I like manjaro-arm-installer.
It’s an easy way to install manjaro linux on a SD card for raspberry Pi.
But I have bad experiences with this application.
I once wasn’t paying attention and chose my own hard disk to install on.
Long story short, I saw my error “just in time”, but while trying to resolve and clean up the issue, I accidentally erased my entire hard disk instead.
So in order to avoid this mistake I’d like to run manjaro-arm-installer on a minimal x86 VM.
But since there’s no more minimal x86 for Manjaro,
I’m trying to use Vagrant packer to create one for me.
Now I know how to use packer, so my question is “How do I convert Arch to Manjaro?”
and of course the better question is whether this is the best approach.
Personally I would forget the idea of converting your Arch system to Manjaro. For starters, that presents a set of risks of it’s own. Majaro is a derivative of Arch but it would be a bit like trying to convert an Ubuntu system to Mint or something similar.
My advice would be to first, back up your data, make a list of all the apps & settings that you want to reflect in your new Manjaro system & when you’re ready, carefully go through the installation process.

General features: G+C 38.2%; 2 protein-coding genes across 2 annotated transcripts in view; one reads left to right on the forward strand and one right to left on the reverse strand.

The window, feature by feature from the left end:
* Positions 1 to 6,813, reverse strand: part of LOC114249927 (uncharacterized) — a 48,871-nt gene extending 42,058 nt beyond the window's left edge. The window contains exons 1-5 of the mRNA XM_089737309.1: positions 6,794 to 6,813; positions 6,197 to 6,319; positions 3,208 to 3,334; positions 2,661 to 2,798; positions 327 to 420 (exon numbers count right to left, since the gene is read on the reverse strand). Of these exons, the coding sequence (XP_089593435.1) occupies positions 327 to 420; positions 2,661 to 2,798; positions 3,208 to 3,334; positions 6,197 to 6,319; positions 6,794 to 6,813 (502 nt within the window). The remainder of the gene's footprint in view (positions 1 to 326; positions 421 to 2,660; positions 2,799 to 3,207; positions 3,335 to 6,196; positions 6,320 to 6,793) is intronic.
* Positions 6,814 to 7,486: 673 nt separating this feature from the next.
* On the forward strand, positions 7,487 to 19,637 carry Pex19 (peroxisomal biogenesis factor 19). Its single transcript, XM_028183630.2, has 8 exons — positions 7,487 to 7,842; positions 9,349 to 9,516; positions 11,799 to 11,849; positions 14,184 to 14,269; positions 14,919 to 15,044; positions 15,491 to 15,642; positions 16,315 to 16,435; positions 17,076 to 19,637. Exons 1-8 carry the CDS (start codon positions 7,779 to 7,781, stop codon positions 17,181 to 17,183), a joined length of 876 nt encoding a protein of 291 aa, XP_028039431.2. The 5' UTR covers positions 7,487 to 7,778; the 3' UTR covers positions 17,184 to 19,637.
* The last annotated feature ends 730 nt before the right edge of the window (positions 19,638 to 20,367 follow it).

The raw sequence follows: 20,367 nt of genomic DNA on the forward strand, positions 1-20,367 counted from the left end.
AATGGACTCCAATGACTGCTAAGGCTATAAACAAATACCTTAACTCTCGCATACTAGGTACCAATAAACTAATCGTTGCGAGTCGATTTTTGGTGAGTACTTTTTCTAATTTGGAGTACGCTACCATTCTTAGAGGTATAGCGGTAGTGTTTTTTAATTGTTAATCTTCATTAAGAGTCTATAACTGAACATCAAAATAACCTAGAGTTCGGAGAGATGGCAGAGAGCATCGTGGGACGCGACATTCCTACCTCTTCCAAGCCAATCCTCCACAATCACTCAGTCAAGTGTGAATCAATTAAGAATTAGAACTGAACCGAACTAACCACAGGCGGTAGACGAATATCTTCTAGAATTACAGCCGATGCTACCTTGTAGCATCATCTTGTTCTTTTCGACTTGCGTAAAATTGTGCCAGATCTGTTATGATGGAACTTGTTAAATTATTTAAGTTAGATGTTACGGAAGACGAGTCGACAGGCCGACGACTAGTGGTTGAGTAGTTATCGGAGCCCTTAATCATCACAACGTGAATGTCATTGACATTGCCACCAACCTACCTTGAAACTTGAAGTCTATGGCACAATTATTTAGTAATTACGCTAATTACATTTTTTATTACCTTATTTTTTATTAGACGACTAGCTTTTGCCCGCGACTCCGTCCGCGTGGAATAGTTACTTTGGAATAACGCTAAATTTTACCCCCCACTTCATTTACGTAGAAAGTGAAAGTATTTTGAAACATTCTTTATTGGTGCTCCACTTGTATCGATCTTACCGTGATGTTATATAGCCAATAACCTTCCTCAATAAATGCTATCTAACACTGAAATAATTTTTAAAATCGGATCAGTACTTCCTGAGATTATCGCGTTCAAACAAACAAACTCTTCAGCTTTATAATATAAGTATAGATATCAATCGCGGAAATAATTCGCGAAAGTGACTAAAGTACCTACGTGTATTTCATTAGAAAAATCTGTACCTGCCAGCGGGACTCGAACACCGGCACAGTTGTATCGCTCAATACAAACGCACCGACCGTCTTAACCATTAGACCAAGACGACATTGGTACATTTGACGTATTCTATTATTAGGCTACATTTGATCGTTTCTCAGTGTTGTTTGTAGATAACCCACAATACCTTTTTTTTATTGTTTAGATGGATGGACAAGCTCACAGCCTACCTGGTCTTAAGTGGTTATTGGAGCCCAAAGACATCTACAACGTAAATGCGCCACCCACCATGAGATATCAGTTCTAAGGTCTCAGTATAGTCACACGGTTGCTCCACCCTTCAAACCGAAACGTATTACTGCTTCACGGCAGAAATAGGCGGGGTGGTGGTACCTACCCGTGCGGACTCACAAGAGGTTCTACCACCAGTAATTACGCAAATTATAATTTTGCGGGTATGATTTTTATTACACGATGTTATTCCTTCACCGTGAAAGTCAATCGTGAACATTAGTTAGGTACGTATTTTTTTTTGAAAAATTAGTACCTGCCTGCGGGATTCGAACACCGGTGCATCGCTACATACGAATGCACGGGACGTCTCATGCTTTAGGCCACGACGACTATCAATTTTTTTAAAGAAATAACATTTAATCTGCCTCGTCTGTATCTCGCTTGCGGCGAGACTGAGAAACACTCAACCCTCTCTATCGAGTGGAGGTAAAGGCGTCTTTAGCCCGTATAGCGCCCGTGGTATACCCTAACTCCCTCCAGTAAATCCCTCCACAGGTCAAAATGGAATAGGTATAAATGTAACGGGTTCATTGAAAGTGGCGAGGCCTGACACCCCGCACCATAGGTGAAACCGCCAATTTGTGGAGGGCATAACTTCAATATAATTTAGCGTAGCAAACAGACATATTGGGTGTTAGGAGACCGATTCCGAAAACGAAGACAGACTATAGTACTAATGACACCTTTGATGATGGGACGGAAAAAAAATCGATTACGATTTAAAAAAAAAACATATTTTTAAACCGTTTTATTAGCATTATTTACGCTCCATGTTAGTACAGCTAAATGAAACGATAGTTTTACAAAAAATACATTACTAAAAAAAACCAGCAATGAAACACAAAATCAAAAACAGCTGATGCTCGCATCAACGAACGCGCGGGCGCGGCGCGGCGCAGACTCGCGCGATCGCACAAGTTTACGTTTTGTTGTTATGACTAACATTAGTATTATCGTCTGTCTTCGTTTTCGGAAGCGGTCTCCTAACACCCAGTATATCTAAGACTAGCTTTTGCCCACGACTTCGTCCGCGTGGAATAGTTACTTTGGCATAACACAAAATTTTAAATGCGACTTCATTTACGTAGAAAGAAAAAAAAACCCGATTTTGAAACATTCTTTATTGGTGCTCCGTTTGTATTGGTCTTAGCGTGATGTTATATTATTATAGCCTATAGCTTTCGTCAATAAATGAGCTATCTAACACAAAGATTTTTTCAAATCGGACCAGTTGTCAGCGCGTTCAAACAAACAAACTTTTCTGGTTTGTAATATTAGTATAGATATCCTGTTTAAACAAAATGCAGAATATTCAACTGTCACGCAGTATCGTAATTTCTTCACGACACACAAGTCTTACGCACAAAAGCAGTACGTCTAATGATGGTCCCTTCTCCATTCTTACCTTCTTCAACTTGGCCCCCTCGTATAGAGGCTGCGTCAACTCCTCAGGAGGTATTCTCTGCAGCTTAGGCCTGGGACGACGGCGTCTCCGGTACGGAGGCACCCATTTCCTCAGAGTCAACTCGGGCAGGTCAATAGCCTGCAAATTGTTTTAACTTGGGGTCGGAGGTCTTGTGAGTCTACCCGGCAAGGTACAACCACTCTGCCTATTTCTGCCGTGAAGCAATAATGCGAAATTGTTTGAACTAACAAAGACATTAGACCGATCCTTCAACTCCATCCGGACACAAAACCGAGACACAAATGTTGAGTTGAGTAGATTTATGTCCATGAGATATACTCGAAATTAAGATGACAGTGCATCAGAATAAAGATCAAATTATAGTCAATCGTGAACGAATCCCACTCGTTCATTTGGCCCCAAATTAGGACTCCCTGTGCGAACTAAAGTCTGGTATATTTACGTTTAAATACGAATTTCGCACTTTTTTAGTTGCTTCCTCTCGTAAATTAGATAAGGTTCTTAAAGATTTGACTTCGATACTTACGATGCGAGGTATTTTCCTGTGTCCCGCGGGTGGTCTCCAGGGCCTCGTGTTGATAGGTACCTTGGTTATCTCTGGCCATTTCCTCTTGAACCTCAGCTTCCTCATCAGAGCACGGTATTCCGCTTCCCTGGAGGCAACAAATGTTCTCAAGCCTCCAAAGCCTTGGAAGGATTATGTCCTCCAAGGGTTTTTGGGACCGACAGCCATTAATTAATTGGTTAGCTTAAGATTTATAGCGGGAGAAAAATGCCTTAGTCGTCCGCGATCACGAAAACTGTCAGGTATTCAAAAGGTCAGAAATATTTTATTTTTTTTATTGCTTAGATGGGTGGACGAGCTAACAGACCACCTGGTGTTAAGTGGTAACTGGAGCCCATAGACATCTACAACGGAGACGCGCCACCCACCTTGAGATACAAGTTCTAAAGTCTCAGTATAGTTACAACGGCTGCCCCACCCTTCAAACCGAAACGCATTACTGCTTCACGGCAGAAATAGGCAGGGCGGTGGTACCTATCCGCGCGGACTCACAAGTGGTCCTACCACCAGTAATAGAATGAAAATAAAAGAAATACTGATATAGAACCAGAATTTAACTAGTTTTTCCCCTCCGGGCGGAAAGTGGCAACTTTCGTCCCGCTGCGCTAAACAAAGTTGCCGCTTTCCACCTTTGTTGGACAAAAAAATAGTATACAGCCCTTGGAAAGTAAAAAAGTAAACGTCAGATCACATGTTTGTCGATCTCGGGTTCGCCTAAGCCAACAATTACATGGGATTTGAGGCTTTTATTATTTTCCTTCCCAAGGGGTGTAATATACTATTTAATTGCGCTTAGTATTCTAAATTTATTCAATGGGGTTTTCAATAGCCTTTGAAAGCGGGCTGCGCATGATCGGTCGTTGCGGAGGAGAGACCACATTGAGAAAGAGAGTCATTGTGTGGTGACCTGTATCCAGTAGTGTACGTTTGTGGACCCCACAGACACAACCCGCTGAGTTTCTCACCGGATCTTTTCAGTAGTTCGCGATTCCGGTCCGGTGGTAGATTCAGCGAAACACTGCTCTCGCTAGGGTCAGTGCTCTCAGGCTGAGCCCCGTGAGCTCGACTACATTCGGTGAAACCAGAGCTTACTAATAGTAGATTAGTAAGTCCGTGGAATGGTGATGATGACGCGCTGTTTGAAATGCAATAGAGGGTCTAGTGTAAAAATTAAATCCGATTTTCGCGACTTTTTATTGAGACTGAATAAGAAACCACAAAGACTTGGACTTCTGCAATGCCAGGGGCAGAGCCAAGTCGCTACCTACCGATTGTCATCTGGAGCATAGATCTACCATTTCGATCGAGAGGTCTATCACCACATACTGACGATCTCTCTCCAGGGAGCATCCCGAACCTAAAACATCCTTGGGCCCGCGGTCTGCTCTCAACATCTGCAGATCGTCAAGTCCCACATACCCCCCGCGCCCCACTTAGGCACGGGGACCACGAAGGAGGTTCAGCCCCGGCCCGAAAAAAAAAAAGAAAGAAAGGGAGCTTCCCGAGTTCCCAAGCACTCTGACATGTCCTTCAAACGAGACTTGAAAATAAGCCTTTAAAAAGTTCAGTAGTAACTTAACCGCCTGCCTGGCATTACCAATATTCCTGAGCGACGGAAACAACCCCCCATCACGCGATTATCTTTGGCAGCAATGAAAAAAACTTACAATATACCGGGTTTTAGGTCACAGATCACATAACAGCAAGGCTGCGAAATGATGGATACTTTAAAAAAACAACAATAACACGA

As for using a minimal installer, you have two options with an install & one of them is a minimal install. I chose the Xfce one & there is very little in there, apart from what you need for a working system - much like the “archinstall” script that comes with Arch these days.
I wouldn’t waste your time trying to covert Arch to Manjaro - if you want Manjaro, install Manjaro. Just choose the minimal option & go step by step.
A minimal one for x86. They stopped supporting that.
There is no need to convert Arch to Manjaro - just use Arch - the script you mention is distribution agnostic- it will run anywhere - just follow instructions in the README.md.
I’ve tried docker, but I want a virtual device to be erased if the wrong device is chosen. I can’t do that with docker.
I’ve realized about an hour after writing my post that I had the “just use Arch, the script can be installed manually” approach already planned, but I hadn’t been able to work on my little project, so I forgot about it. Thank you for supplying to the readme file.
No sorry but this is not correct. x86 was in ancient times a 16 Bit instruction set architecture designed by Intel. The architecture was then upgrade to 32 Bit and was called IA-32. However in the Linux community the name x86 was used for this 32 Bit IA-32. This name x86 for 32 Bit is still established.
The 64 Bit upgrade was never called x86. You might get it confused with x64. There are other names like x86-64 or AMD64.